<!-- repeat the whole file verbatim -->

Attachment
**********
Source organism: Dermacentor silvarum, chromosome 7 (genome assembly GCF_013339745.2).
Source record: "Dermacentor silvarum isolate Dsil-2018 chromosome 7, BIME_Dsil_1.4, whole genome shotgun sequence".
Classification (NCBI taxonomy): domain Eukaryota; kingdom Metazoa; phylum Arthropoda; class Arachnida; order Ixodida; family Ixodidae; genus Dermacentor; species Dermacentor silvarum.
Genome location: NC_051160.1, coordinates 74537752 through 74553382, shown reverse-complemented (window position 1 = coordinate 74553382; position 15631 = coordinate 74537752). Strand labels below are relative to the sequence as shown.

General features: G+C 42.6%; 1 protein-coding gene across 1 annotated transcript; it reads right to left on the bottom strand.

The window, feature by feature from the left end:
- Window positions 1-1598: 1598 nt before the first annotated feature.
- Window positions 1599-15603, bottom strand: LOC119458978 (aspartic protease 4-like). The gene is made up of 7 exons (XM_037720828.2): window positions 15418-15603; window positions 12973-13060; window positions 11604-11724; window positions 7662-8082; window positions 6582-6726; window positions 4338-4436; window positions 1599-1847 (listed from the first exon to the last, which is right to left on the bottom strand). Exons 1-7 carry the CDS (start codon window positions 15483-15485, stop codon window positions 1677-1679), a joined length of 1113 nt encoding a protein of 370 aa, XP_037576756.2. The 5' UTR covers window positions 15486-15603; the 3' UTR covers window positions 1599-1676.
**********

Source organism: Dermacentor silvarum, chromosome 7 (genome assembly GCF_013339745.2).
Source record: "Dermacentor silvarum isolate Dsil-2018 chromosome 7, BIME_Dsil_1.4, whole genome shotgun sequence".
Classification (NCBI taxonomy): domain Eukaryota; kingdom Metazoa; phylum Arthropoda; class Arachnida; order Ixodida; family Ixodidae; genus Dermacentor; species Dermacentor silvarum.
Genome location: NC_051160.1, coordinates 74537752 through 74553382, shown reverse-complemented (window position 1 = coordinate 74553382; position 15631 = coordinate 74537752). Strand labels below are relative to the sequence as shown.

General features: G+C 42.6%; 1 protein-coding gene across 1 annotated transcript; it reads right to left on the bottom strand.

The window, feature by feature from the left end:
- Window positions 1-1598: 1598 nt before the first annotated feature.
- Window positions 1599-15603, bottom strand: LOC119458978 (aspartic protease 4-like). The gene is made up of 7 exons (XM_037720828.2): window positions 15418-15603; window positions 12973-13060; window positions 11604-11724; window positions 7662-8082; window positions 6582-6726; window positions 4338-4436; window positions 1599-1847 (listed from the first exon to the last, which is right to left on the bottom strand). Exons 1-7 carry the CDS (start codon window positions 15483-15485, stop codon window positions 1677-1679), a joined length of 1113 nt encoding a protein of 370 aa, XP_037576756.2. The 5' UTR covers window positions 15486-15603; the 3' UTR covers window positions 1599-1676.